Safire, 1998: Don’t Bank On It

In researching the Citigroup section of Bailout Nation, I came across this improbable 1998 William Safire essay on the Citicorp-Travelers merger. Surprisingly, Safire makes a strong case against the merger, making several points (below).

It is most likely the most prescient thing he ever wrote:

No private enterprise should be allowed to think of itself as ”too big to fail.” Federal deposit insurance, protecting a bank’s depositors, should not become a subsidy protecting the risks taken by non-banking affiliates. If a huge ”group” runs into trouble, it should take the bank down with it; no taxpayer bailouts should allow executives or stockholders to relax.

Let’s not be in such a big rush to knock down barriers. The Government’s biggest financial mistake of the past generation was to raise deposit insurance to $100,000 while allowing housing S.& L.’s to plunge into commercial lending. That all but removed the element of risk from foolish or corrupt loans and helped bring on the S.& L. debacle. Good fences make good banks.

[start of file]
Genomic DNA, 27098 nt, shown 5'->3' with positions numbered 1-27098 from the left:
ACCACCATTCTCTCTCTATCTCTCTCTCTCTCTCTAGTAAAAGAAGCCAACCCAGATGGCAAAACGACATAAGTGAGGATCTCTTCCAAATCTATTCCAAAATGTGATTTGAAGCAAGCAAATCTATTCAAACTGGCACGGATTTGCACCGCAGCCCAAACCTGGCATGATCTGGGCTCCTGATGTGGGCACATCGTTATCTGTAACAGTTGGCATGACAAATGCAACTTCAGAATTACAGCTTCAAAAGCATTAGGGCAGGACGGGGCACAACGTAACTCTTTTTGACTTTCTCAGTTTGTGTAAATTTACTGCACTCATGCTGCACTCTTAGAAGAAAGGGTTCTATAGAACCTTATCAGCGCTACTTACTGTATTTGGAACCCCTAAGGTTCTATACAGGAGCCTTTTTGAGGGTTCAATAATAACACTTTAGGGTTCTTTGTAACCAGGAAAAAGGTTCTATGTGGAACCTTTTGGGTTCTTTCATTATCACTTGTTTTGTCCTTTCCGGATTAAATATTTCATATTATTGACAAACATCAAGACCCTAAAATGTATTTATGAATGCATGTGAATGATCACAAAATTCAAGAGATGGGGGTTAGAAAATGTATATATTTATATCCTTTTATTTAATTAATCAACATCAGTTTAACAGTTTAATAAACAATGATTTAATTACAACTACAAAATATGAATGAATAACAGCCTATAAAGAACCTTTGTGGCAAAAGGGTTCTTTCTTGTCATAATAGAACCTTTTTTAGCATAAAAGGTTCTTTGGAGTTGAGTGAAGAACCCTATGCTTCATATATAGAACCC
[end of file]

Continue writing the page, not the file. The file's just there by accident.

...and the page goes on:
Beware the slippery slope to crony capitalism. Paul Volcker, former Fed chairman, is less troubled than I am about an amalgam of financial services, provided the Fed is the supervisor. ”But there is an Anglo-Saxon tradition separating banking and commerce,” he says. ”I’d continue to draw the line between finance and business.”

Fascinating stuff . . .


Essay; Don’t Bank On It
NYT: Thursday, April 16, 1998

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